Macaulay, William (‘Bill’) J. Babbington (1892–1964), diplomat, was born 15 December 1892 in Dublin, the only son of Capt. Patrick Macaulay and Elizabeth Macaulay (née Murphy) of Waterside, Co. Antrim. He was educated privately and served with a commission in the British naval volunteer rescue reserve (1915–20). He resigned his commission and joined the Irish civil service, entering the Irish Free State revenue commissioners. Joining the Department of External Affairs, in 1925 he became secretary of the Irish legation in Washington, being promoted to counsellor in 1929. He was appointed consul general in New York in 1930. In 1934 he returned to Europe as Irish minister to the Holy See.
Macaulay ensured that the policies and actions of Éamon de Valera (qv) and his government were understood in the Irish College and in the Holy See. He was unusually forceful in his direct approaches to the cardinal secretary of state, explaining the limits to which the Irish bishops could involve themselves in Irish politics. At the time of his appointment to the Holy See, Ireland had no legation to Italy, and Macaulay also kept a close watch on Italian domestic politics and foreign policy. In particular, he reported to Dublin on the Italian invasion of Abyssinia in 1935 and the reaction in Rome to the imposition by the League of Nations of sanctions on Italy. Macaulay's background had led to suggestions in Dublin that he was too pro-British in outlook; he had a good relationship with the British embassy to the Quirinale and the ambassador, Sir Eric Drummond. While Macaulay was adept at cultivating such connections in the furtherance of Irish foreign policy, he was tipped off by assistant secretary Seán Murphy (qv) to limit his contacts with British diplomats, as they might be misinterpreted in certain circles in Dublin and in the Department of External Affairs.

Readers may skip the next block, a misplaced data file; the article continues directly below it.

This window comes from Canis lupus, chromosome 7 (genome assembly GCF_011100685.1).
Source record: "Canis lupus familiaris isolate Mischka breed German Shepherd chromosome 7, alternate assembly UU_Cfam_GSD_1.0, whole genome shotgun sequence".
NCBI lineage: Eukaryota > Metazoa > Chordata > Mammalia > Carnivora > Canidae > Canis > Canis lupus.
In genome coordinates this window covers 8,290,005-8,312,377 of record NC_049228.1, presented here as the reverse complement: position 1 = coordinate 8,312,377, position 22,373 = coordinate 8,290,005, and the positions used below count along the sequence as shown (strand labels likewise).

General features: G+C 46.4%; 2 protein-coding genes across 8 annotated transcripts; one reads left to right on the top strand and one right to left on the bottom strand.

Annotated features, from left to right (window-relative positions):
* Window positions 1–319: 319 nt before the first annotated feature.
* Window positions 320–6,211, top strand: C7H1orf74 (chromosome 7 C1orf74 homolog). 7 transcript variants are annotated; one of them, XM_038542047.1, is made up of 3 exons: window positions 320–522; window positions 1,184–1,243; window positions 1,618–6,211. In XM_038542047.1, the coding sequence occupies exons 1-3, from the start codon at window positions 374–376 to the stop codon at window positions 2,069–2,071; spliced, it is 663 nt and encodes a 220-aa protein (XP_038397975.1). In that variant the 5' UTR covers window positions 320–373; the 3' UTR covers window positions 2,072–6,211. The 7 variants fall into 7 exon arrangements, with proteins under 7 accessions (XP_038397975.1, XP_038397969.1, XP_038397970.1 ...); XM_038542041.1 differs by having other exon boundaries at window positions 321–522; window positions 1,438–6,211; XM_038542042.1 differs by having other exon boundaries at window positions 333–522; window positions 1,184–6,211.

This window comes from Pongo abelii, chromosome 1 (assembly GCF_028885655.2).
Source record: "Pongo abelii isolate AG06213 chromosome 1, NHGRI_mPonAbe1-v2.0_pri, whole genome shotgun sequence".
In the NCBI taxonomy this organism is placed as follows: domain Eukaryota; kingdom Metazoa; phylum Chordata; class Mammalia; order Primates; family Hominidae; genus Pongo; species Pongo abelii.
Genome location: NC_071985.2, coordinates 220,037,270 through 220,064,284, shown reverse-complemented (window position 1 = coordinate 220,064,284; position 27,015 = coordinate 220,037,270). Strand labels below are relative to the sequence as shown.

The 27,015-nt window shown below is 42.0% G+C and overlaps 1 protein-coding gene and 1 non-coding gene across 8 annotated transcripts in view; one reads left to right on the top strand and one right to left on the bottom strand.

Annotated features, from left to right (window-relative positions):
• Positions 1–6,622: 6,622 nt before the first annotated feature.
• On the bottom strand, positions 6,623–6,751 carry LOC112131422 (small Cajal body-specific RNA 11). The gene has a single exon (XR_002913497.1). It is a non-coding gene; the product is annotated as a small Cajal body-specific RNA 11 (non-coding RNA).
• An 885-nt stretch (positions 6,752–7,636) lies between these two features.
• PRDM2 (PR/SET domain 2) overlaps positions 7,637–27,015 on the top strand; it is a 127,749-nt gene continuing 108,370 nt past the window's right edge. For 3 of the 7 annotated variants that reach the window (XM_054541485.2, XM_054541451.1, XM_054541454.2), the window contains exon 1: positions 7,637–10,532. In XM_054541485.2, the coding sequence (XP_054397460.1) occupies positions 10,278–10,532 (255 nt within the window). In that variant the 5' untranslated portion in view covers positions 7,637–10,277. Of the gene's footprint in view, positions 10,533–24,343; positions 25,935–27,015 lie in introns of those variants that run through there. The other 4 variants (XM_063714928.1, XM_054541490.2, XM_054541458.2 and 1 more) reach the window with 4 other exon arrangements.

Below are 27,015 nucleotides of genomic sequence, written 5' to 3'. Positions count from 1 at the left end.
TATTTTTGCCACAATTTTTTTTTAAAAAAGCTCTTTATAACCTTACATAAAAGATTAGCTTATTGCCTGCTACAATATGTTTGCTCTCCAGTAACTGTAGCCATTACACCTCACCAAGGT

In 1937, in New York, Macaulay married an Irish-American papal duchess, Genevieve Brady, widow of Nicholas Brady, a wealthy New York Irish-American. Macaulay and his wife were close friends of Cardinal Pacelli, later Pope Pius XII. Through their mutual connections, the couple swiftly brought Irish diplomacy close to the centres of power within the Vatican, providing much high-grade information to Dublin. However, his wife died suddenly in 1938. Citing poor health, the need for treatment in the US, and the impact of the death of his wife, Macaulay sailed for North America on 1 June 1940, and resigned from his post to the Holy See and from the Irish diplomatic service on health grounds in 1941.
As Irish minister to the Holy See Macaulay had exceptionally strong professional contacts with senior Vatican personnel and with members of the US hierarchy. He ensured that de Valera and Fianna Fáil remained in good standing in the Holy See and with Pope Pius XI, and he completely overcame the suspicion with which Fianna Fáil had been regarded by the Holy See in 1932. His resignation was a serious setback for Irish–Vatican relations during the second world war, as many important contacts and connections were lost, to be at best partially rebuilt by his successor, Thomas J. Kiernan (qv).
From 1940 Macaulay lived in the USA, in New York and later Connecticut. In 1958 he established the W. J. B. Macaulay Foundation in honour of Seán T. O'Kelly (qv), which was administered through the Arts Council and provided scholarships in the creative arts. In 1962 Macaulay returned to Europe and moved to Florence, Italy, where he died (7 January 1964) and is buried.